The Briefing Room

Series looking at important issues in the news. Presented by David Aaronovitch.

Episodes

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20160526

20160714
20160818

David Aaronovitch looks at important issues in the news.

20160825

David Aaronovitch hears from top experts and key players about an important issue of the day.

20160901

David Aaronovitch looks at important issues in the news.

20160908

David Aaronovitch looks at important issues in the news.

20160922

Can the deal between the United States and Russia lead to a sustained ceasefire in Syria?

Producer: Richard Fenton-Smith

Researcher: Alex Burton.

20161201

Series looking at important issues in the news. Presented by David Aaronovitch.

20161215
20170119
20170223

Series looking at important issues in the news. Presented by David Aaronovitch.

20170302

Series looking at important issues in the news. Presented by David Aaronovitch.

20170406

Series looking at important issues in the news. Presented by David Aaronovitch.

20170413
20170518

Series looking at important issues in the news. Presented by David Aaronovitch.

There's a compelling story unfolding in Washington. Last week, President Trump fired the director of the FBI, James Comey. It was a contentious move: Comey was investigating ties between Donald Trump's election campaign and Russia. Some are now asking whether the President's job could be at risk.

On this week's Briefing Room, David Aaronovitch unpicks the relationship between Trump and the FBI, and asks where the investigation goes from here. If Trump is determined to make the investigation disappear, could he?

With the help of a former FBI Special Agent and expert on national security law and a veteran watcher of Capitol Hill, David Aaronovitch steps into the Briefing Room to make sense of the Trump affair.

Guests:
Paul Wood, BBC World Affairs Correspondent
Asha Rangappa, former FBI Special Agent and current Associate Dean at Yale Law School.
Niall Stanage, Associate Editor of the American political newspaper, The Hill.

Producer: Neal Razzell
Research: Sarah Shebbeare.

20170706

Series looking at important issues in the news. Presented by David Aaronovitch.

The chancellor is facing widespread calls for more spending. Should he listen, or stick to his deficit reduction plan?

Senior Conservatives are calling for more public spending on things like public sector pay - but Philip Hammond is committed to what he himself calls 'the long slog of austerity'.

David Aaronovitch invites a range of experts into The Briefing Room to help him understand the arguments around public spending, and asks if the UK should ditch austerity?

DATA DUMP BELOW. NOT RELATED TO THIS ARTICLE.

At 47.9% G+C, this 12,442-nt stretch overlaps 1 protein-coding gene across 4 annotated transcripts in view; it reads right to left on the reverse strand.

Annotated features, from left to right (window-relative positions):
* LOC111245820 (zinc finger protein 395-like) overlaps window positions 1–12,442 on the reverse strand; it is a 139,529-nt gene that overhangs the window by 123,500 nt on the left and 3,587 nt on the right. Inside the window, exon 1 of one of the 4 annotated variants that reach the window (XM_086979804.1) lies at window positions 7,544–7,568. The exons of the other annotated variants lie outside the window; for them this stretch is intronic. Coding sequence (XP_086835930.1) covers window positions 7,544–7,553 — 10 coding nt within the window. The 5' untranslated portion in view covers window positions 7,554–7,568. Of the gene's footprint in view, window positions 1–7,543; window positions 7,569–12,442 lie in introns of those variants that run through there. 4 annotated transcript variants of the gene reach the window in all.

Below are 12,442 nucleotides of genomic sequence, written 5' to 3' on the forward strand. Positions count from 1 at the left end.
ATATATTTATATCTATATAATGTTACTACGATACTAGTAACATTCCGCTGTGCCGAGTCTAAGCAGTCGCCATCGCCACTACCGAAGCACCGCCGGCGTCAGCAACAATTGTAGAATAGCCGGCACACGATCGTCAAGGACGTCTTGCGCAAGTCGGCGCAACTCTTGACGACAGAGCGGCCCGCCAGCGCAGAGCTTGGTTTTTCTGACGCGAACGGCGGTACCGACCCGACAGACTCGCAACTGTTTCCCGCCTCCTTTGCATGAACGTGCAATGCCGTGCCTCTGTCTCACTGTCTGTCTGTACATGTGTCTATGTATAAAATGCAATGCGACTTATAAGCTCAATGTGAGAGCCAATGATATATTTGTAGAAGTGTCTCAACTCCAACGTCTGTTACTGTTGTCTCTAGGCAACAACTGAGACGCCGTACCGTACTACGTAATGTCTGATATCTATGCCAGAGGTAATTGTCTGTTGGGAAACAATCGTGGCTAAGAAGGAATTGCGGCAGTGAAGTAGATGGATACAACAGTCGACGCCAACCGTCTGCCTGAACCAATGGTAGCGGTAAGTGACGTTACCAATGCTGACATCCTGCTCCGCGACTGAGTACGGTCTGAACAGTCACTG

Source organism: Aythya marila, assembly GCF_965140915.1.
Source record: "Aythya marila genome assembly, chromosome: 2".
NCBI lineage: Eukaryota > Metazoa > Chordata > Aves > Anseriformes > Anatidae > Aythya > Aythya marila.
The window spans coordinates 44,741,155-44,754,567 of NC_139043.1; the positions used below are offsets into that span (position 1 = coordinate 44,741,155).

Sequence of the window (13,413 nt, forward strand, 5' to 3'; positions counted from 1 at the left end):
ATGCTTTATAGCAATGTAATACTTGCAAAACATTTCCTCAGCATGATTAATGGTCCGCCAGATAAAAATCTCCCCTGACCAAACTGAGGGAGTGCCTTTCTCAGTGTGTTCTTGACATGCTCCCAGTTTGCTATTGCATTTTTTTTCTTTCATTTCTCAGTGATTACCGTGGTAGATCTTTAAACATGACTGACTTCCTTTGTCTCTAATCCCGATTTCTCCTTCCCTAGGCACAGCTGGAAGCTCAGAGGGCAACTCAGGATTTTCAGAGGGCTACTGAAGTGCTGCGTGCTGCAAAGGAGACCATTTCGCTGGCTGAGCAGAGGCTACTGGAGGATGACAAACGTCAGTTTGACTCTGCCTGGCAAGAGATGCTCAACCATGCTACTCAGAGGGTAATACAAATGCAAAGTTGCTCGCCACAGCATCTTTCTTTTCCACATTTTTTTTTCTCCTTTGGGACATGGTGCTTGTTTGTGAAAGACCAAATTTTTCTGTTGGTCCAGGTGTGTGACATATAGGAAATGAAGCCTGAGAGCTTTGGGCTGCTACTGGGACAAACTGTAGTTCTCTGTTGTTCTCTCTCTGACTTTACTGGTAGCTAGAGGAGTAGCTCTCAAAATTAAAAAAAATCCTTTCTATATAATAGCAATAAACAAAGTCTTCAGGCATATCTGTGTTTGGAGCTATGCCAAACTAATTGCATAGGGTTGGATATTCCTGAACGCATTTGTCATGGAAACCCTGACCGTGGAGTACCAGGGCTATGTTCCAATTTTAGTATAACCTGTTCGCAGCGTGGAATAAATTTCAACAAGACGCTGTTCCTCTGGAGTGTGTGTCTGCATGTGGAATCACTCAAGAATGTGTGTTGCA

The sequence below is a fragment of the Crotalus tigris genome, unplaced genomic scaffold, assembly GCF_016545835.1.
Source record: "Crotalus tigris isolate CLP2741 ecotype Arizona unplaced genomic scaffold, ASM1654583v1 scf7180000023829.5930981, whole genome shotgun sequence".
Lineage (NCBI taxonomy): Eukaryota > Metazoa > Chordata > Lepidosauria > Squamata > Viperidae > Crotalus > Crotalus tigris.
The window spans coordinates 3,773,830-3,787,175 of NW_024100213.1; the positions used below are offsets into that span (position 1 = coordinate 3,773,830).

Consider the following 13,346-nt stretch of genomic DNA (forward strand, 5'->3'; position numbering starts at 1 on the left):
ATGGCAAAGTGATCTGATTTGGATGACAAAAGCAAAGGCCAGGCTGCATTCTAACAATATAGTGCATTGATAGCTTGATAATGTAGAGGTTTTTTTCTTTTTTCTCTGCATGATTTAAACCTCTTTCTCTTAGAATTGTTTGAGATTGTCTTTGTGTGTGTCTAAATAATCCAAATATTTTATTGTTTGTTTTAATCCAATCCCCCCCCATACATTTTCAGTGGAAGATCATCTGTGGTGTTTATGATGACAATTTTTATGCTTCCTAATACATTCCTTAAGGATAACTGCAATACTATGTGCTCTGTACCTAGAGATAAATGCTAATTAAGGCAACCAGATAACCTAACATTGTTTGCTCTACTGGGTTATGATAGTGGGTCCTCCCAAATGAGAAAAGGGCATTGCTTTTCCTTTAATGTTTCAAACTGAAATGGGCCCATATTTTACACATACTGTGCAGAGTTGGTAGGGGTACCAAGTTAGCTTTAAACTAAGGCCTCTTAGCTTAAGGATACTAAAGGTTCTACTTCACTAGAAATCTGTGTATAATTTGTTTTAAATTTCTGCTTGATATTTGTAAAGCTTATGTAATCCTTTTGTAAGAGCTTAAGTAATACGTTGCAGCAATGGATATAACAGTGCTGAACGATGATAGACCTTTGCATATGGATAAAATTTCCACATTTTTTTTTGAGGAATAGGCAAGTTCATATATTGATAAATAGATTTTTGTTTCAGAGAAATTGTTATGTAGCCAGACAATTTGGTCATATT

Guests include Paul Johnson from the IFS and economists Ann Pettifor and Tim Besley.

20170713

Labour will play a crucial role in shaping Britain's exit from the EU now the Conservative government has lost its overall majority.

The vast majority of Labour MPs backed Remain ahead of the referendum - but most followed party orders to allow Article 50 to be invoked (the mechanism for leaving the EU).

On the day the government publishes the Repeal Bill and the Labour leader, Jeremy Corbyn meets the EU's chief Brexit negotiator, Michel Barnier, David Aaronovitch asks a range of political experts what Labour wants.

He'll look back into the party's history to see if that helps explain today's divisions and he'll be briefed on whether Labour's Brexit wishlist is realistic.

CONTRIBUTORS

Steven Fielding, Professor of Political History at The University of Nottingham

Catherine Barnard, Professor of European Union Law, The University of Cambridge

Deborah Mattinson, former advisor to Gordon Brown and founder of think tank Britain Thinks

Producers: Phoebe Keane and Beth Sagar-Fenton

20170720

Series looking at important issues in the news. Presented by David Aaronovitch.

Are Tory divisions temporary or symptomatic of deeper problems?

Parliament has broken up for the summer, and the last week has seen Conservative cabinet ministers engaging in open warfare. But are the divisions a temporary crisis, or are they symptomatic of deeper problems in the party? David Aaronovitch speaks to a range of experts and goes beyond the future leadership jostling to see what's really causing the current political climate.

He hears from a former adviser to David Cameron who says the Tories are facing an existential threat if they can't win over the under 40s. He then hears from a panel of experts on what policies are needed to lure in younger voters.

CONTRIBUTORS